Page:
Although there may be some factors about a disability that must be considered and discussed, the most important point for a new dater is to remember what kind of person he or she is, what they feel is important or unimportant, and what he or she enjoys. A person with disabilities must remember that, like able-bodied individuals, he or she stands a better chance of making a successful connection if both parties have something in common. Friendships can lead to admiration and affection.
Technology is also a valuable tool for not only a single person with special needs, but for the general population. Technology can bridge the gap between a non-communicative individual to those with full communication capabilities. Dynavox and other assistive communication technology are devising ways in which those with disabilities can communicate and share on popular social networks.
There are several community dating forums in the spirit of Match.com or eHarmony.com that are designed to promote relationships. Additionally, Meetup.com has lists of events and group activities in communities across the United States for people with disabilities, including book groups, discussion groups, sports teams, movie groups and social gatherings. As with all online communication caution is advised. Anyone seeking to talk, share and converse with others on the internet should research the dangers of doing so and comply with advice for personal safety measures.
Should a person with a disability be limited to those options? The answer is no.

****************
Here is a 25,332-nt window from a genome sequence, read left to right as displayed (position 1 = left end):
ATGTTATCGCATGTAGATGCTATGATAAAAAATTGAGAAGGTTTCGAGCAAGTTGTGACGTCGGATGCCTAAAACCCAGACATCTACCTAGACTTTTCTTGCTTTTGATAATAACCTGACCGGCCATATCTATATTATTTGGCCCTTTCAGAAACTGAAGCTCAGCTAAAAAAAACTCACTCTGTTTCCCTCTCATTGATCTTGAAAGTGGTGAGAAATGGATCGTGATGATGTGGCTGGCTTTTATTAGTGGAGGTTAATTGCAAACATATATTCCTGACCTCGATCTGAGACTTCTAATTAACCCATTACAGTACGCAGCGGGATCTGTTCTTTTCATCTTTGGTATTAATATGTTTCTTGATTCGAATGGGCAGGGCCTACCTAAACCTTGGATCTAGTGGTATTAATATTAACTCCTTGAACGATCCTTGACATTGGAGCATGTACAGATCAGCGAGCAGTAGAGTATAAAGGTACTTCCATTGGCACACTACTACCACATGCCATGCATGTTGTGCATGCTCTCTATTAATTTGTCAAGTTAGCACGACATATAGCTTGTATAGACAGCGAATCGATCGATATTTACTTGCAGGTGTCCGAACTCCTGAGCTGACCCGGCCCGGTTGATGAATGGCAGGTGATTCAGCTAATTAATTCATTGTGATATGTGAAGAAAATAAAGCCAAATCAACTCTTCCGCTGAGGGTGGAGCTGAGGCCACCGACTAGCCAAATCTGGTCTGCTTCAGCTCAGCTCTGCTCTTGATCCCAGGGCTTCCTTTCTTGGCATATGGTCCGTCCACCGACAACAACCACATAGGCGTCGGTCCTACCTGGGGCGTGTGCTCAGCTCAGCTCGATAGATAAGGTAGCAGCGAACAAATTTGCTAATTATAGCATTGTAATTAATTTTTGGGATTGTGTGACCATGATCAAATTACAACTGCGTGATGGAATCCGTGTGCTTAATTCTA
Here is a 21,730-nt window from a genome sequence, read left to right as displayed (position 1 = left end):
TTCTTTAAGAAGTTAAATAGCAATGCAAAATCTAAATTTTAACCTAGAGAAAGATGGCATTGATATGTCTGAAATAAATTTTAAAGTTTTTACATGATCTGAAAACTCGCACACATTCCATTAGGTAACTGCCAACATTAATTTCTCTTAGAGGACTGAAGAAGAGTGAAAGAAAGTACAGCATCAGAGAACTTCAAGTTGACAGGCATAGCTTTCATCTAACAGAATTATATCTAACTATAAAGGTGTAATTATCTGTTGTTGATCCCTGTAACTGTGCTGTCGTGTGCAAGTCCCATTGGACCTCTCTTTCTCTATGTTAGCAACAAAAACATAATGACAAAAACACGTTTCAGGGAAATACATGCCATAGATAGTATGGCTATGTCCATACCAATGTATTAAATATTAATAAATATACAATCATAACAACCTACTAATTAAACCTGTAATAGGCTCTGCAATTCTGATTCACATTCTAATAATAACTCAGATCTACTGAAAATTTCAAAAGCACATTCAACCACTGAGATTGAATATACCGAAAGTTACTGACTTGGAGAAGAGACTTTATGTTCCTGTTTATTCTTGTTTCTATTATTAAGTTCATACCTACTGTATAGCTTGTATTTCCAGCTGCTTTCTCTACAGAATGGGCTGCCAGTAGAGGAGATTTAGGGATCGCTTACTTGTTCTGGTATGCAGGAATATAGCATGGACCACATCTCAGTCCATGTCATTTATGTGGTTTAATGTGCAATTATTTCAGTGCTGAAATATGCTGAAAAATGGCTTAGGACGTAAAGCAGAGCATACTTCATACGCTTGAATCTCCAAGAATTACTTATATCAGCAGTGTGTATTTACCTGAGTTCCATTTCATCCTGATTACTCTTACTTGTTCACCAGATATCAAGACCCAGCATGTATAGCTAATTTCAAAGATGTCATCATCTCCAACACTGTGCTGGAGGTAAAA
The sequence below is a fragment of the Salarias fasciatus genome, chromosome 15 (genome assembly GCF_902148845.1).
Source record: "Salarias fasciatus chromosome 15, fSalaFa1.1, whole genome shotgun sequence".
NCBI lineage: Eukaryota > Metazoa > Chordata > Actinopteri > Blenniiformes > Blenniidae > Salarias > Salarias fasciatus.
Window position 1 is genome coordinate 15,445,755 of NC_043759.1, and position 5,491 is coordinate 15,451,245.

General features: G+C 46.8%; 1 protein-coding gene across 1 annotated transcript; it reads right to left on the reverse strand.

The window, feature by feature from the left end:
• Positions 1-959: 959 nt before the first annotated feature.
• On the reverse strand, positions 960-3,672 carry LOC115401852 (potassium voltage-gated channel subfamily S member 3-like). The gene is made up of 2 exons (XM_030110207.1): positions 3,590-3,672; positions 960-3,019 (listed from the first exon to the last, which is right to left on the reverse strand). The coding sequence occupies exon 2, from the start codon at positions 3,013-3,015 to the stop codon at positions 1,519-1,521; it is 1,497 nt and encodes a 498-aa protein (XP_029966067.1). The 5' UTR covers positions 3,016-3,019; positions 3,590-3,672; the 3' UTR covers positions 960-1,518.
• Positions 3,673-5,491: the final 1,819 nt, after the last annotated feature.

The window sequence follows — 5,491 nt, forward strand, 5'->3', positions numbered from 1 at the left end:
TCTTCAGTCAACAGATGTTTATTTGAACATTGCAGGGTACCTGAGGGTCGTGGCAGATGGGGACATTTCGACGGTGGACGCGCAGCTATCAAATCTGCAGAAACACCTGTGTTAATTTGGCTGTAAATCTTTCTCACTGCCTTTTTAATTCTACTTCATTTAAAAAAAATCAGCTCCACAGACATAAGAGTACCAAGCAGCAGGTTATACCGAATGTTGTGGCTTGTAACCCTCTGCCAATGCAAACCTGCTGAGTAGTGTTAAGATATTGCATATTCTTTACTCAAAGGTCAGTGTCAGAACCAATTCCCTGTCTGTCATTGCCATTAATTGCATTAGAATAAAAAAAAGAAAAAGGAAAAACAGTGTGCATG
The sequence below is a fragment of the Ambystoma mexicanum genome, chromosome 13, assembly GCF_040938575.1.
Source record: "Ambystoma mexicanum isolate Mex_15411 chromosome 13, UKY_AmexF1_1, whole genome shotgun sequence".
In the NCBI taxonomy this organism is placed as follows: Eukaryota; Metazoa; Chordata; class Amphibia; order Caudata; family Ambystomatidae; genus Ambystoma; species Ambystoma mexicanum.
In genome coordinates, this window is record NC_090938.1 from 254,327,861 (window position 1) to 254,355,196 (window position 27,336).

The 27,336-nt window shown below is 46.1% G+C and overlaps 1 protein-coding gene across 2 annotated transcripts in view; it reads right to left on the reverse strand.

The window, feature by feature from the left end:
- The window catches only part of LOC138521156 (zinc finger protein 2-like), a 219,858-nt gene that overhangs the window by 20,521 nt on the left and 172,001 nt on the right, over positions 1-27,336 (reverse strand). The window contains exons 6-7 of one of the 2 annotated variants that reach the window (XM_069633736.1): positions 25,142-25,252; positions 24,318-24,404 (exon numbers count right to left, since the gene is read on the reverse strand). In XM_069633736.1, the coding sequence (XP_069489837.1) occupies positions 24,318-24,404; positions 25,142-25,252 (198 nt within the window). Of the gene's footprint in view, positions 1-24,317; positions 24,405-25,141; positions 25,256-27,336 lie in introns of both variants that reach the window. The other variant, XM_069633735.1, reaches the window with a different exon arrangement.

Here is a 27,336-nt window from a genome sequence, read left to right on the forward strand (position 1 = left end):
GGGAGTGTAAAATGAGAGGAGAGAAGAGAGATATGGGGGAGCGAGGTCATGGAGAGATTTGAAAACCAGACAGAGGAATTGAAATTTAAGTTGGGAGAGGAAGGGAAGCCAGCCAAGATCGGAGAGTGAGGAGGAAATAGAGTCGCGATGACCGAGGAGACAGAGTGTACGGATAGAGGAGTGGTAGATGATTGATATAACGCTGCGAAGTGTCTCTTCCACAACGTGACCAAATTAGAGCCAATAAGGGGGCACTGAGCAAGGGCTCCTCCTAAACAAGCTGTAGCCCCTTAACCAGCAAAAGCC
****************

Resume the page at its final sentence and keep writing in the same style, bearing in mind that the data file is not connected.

There are many instances where a person with disabilities and an able-bodied person experience intense connections, and enter a relationship that may, or may not, lead to marriage. A person with special needs is more likely than not to receive a warm welcome among people participating in activities designed for all individuals; he or she should never discount the possibility of meeting someone in a conventional setting.
However, the decision to pursue a diverse array of activities or to stick to activities, dating sites and social media specifically tailored to the disabled community is dependent on the person’s comfort level and preference. Although some people feel that another person with a disability may understand his or her point of view better than an able-bodied person, others want to socialize in a more diverse setting.
Whether able-bodied or with special needs, everyone has individual preferences for qualities in their potential partners. These often entail respect, communication, chemistry, common interests and a whole list of individual preferences. Rarely does any of these lists rule-out physical impairment. Although a person’s special needs may be unique or require specific care, it does not have to be a barrier to developing a friendship into a budding relationship. With every relationship needs are openly communicated, shared and respected. Most relationships depend on each other’s ability to meet emotional and physical needs of the other in varying degrees. The old adage, “where there is a will, there is a way” applies.
Individuals with special needs have a circle of caretakers and a network of friends that have already befriended them to point of obtaining a comfort level with learning how to communicate, care for or about, and interact. This relationship often leads to a greater fondness, respect and understanding to the point where two individuals explore the possibility of furthering the relationship. As in most dating scenarios, this can lead to exploration, open dialogue and consideration by both parties. It can also lead to the resolve that, perhaps, it is better to remain friends. Dating can be joyful at times and heart-breaking at others, with or without special needs.